Warm and Cold: Expanding Air

As air gets warm, the air molecules have more energy and move around more, taking up more space. As the warm air expands, it becomes less dense (see ‘Floating and Sinking: Looking at Density’) than the cold air, so rises up and floats above the cold air. Water acts in …

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Action and Reaction: Balloons in Flight

Sir Isaac Newton was born in 1643 and died in 1727. He was a physicist, mathematician, astronomer, biologist and chemist. Newton developed three laws of motion, which described how things move in response to forces (things like ‘pushes’ or ‘pulls’). Newton’s Third Law states that, “to every action there is …

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Pulling and Pushing: Magnetic Attraction

Magnets are attracted to some metals, and can attract and repel each other. The earth has a magnetic field, and so magnets can be used to find directions. Magnets and Magnets Magnets attract or repel other magnets. Put a bar magnet on a table and move the end of another …

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Friction: Keeping Warm and Keeping Rolling

Friction is the force that acts between two moving surfaces and tries to stop them moving. Friction can be between two solids, a solid and a liquid, or a solid and a gas. The amount of friction between solid surfaces depends on the weight of the objects and the roughness …

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Floating and Sinking: Looking at Density

Density describes how much something weighs relating to its size. For example, a cubic centimetre of cork weighs less (is less dense) than a cubic centimetre of lead (which is more dense). Density explains why some things float on water and some sink – if something is less dense than …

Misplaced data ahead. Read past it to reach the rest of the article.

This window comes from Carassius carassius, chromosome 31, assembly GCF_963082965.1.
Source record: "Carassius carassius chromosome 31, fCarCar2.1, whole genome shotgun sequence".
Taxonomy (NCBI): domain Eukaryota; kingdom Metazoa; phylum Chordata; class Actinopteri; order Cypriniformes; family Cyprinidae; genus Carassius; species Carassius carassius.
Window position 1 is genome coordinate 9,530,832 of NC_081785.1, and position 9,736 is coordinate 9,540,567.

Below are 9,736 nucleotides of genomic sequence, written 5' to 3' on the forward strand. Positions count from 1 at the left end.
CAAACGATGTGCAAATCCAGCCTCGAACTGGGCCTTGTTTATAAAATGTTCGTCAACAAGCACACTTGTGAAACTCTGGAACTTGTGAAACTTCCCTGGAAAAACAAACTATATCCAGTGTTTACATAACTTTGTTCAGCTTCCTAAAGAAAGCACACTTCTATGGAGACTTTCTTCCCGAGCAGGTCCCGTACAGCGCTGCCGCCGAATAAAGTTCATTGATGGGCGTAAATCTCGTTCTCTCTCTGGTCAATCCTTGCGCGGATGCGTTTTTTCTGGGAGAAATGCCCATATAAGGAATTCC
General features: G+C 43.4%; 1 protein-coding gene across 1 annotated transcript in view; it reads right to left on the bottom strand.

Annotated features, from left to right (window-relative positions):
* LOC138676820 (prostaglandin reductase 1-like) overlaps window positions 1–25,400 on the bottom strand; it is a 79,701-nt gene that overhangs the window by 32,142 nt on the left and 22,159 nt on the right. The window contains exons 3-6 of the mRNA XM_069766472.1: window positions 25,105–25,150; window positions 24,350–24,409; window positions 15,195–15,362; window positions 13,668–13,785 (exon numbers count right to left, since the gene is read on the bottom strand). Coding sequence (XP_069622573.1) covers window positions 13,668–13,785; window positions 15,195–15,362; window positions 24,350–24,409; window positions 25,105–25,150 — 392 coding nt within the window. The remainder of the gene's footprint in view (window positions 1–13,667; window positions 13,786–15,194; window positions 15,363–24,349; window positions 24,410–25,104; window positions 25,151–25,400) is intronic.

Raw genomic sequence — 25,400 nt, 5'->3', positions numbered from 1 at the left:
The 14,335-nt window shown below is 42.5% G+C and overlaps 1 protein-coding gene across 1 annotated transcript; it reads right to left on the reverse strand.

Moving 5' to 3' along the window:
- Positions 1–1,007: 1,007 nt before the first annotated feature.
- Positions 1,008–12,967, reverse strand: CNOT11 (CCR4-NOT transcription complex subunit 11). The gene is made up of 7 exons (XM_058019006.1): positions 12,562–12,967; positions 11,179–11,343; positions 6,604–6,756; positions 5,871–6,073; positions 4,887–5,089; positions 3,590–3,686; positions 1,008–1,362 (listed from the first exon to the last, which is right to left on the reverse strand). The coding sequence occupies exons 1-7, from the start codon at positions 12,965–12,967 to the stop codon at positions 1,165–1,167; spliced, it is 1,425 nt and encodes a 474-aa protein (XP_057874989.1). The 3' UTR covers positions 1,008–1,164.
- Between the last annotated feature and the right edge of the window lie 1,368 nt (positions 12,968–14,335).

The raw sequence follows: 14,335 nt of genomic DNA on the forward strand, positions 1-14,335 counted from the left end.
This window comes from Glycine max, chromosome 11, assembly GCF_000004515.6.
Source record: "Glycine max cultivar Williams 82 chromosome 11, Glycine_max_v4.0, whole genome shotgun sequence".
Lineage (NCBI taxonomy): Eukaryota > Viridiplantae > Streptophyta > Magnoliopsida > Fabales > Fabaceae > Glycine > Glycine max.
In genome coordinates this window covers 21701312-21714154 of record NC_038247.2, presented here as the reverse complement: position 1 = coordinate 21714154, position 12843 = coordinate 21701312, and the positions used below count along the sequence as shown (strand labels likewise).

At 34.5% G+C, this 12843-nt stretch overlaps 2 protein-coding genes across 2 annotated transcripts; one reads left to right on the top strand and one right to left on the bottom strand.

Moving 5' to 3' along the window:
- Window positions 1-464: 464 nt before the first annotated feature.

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Static Electricity: Making Things Stick

Atoms (the tiny building blocks that make everything) contain protons, which have a positive charge, and electrons, which have a negative charge. Some electrons are fixed onto the atoms quite loosely, and can come off quite easily when two different materials are rubbed together, and transfer from one surface to …

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Detecting Fake Silver: Conductivity of Metal

Heat travels in three different ways – conduction (heat travelling through a solid), convection (heat travelling through liquids and gases) and radiation (heat travelling through empty spaces). Detecting Fake Silver: Heat Conductivity in Metal To find out if a spoon is real silver, put it in a mug with a …

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Bending Light: Disappearing Glass Bowl and Bending Pencil

As light passes through transparent objects, it bends. This can create optical illusions like disappearing bowls, bending pencils and mirages. This is called refraction, and is useful in magnifying glasses and spectacles. Disappearing Glass Fill a glass bowl with cooking oil (it can still be used afterwards) and gently lower …

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